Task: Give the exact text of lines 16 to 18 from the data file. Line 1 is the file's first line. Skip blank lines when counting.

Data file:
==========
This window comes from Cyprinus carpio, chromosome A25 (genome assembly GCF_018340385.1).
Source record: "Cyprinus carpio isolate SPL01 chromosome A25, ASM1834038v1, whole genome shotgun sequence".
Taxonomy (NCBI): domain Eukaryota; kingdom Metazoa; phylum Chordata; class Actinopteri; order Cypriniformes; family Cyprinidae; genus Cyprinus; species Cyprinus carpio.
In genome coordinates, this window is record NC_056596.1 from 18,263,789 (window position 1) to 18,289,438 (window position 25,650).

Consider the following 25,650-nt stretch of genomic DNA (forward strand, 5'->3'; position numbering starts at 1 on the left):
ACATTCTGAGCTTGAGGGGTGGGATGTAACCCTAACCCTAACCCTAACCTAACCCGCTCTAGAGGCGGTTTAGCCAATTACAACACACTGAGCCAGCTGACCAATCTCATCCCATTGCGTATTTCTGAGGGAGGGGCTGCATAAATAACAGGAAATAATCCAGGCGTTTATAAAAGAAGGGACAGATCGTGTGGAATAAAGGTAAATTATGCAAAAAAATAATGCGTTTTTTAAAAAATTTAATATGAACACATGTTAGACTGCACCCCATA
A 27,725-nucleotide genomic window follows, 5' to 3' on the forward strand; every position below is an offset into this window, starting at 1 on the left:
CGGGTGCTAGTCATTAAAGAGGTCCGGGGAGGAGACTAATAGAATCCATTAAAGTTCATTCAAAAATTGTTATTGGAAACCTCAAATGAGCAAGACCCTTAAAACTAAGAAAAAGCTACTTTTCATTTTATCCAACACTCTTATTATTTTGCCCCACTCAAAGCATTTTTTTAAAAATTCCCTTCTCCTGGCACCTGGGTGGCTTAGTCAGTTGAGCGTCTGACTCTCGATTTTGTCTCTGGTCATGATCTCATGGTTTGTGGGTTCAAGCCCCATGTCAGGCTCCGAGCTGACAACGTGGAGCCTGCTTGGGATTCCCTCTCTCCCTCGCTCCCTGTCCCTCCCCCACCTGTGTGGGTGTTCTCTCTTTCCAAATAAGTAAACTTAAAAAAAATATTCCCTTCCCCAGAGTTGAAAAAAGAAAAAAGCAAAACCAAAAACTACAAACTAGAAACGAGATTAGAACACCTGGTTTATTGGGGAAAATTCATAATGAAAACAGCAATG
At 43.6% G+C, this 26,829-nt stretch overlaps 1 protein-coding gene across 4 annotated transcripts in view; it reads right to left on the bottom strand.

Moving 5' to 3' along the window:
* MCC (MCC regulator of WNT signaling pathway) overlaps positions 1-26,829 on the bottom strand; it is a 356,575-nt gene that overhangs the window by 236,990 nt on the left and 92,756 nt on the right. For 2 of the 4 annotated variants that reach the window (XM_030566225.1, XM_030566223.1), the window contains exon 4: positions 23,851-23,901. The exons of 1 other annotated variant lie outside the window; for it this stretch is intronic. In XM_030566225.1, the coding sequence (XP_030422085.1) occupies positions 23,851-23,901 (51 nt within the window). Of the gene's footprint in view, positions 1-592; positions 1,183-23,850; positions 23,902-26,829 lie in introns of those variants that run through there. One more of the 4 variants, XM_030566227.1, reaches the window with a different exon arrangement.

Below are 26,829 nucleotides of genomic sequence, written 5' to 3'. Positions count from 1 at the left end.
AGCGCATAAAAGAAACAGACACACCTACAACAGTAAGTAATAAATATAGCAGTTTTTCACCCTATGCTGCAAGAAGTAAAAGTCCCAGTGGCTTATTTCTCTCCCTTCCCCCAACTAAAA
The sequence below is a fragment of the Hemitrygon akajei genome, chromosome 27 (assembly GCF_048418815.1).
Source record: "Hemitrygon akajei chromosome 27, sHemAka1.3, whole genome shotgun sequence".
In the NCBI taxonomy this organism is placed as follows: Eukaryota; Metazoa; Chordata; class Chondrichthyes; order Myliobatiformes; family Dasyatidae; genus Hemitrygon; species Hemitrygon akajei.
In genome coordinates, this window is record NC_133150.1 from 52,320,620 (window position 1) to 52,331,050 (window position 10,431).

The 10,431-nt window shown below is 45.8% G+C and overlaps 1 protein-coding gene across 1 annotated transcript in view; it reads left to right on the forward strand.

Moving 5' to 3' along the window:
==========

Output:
In the NCBI taxonomy this organism is placed as follows: Eukaryota; Metazoa; Chordata; class Chondrichthyes; order Myliobatiformes; family Dasyatidae; genus Hemitrygon; species Hemitrygon akajei.
In genome coordinates, this window is record NC_133150.1 from 52,320,620 (window position 1) to 52,331,050 (window position 10,431).

The 10,431-nt window shown below is 45.8% G+C and overlaps 1 protein-coding gene across 1 annotated transcript in view; it reads left to right on the forward strand.